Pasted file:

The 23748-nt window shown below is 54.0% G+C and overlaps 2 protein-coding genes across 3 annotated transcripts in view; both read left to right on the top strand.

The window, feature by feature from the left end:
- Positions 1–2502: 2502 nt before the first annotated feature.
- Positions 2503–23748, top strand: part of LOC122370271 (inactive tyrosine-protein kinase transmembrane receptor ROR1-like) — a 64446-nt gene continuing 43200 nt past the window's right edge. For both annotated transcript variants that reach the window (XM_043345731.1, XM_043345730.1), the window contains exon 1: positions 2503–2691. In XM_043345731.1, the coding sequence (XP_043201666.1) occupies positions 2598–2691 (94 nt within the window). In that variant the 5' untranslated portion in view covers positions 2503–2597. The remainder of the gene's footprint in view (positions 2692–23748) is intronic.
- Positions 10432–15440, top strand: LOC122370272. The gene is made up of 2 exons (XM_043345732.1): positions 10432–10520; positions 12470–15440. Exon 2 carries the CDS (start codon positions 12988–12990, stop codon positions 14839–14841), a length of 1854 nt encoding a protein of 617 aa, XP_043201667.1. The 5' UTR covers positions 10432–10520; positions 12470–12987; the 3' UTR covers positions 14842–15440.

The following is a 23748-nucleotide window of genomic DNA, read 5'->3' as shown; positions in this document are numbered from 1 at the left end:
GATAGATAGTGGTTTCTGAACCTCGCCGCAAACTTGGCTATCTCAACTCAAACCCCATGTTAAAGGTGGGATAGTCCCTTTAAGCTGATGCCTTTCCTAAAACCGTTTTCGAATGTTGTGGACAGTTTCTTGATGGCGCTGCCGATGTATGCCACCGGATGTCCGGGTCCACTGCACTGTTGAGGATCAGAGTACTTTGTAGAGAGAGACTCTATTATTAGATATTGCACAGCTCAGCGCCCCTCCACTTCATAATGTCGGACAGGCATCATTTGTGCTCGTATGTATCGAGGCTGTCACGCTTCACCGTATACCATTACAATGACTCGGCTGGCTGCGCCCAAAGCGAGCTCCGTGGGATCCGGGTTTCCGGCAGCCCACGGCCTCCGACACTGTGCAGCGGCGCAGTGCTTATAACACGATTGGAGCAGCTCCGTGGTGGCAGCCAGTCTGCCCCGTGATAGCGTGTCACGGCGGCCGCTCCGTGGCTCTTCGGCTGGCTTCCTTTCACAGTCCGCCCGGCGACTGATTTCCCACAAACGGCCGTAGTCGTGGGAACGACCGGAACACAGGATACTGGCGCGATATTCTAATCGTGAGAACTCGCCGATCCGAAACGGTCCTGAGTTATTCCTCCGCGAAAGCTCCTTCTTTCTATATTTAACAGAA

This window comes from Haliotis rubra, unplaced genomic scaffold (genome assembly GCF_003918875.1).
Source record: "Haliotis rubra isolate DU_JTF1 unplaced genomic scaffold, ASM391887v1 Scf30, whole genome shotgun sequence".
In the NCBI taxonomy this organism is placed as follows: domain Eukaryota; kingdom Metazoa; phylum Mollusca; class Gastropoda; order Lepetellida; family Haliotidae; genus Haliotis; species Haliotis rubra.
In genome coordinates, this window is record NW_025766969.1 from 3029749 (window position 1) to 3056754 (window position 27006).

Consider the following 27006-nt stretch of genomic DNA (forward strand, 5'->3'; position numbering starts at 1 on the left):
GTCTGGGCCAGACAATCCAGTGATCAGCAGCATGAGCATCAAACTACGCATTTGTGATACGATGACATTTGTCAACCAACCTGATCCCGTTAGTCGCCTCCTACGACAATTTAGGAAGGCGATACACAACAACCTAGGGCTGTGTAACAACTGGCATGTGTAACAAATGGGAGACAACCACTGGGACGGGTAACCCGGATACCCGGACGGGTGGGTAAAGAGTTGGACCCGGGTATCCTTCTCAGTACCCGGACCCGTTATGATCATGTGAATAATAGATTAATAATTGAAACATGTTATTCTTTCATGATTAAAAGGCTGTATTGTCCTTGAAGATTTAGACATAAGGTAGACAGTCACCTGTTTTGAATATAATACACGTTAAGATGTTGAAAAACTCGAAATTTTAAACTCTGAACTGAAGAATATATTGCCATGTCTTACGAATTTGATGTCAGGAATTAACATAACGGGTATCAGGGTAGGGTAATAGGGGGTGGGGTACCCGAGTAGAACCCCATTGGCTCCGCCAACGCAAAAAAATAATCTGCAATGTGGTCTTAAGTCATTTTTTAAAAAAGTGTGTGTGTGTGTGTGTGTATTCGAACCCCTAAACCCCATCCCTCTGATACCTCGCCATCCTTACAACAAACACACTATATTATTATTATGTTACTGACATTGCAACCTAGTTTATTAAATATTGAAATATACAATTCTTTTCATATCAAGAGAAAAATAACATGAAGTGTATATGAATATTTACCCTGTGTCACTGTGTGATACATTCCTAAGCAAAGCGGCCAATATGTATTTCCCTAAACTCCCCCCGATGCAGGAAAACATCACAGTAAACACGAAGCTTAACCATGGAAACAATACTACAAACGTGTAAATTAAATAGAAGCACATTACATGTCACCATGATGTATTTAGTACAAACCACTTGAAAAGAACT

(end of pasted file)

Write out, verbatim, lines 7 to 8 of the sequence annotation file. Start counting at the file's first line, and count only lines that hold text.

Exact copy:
GATAGATAGTGGTTTCTGAACCTCGCCGCAAACTTGGCTATCTCAACTCAAACCCCATGTTAAAGGTGGGATAGTCCCTTTAAGCTGATGCCTTTCCTAAAACCGTTTTCGAATGTTGTGGACAGTTTCTTGATGGCGCTGCCGATGTATGCCACCGGATGTCCGGGTCCACTGCACTGTTGAGGATCAGAGTACTTTGTAGAGAGAGACTCTATTATTAGATATTGCACAGCTCAGCGCCCCTCCACTTCATAATGTCGGACAGGCATCATTTGTGCTCGTATGTATCGAGGCTGTCACGCTTCACCGTATACCATTACAATGACTCGGCTGGCTGCGCCCAAAGCGAGCTCCGTGGGATCCGGGTTTCCGGCAGCCCACGGCCTCCGACACTGTGCAGCGGCGCAGTGCTTATAACACGATTGGAGCAGCTCCGTGGTGGCAGCCAGTCTGCCCCGTGATAGCGTGTCACGGCGGCCGCTCCGTGGCTCTTCGGCTGGCTTCCTTTCACAGTCCGCCCGGCGACTGATTTCCCACAAACGGCCGTAGTCGTGGGAACGACCGGAACACAGGATACTGGCGCGATATTCTAATCGTGAGAACTCGCCGATCCGAAACGGTCCTGAGTTATTCCTCCGCGAAAGCTCCTTCTTTCTATATTTAACAGAA

This window comes from Haliotis rubra, unplaced genomic scaffold (genome assembly GCF_003918875.1).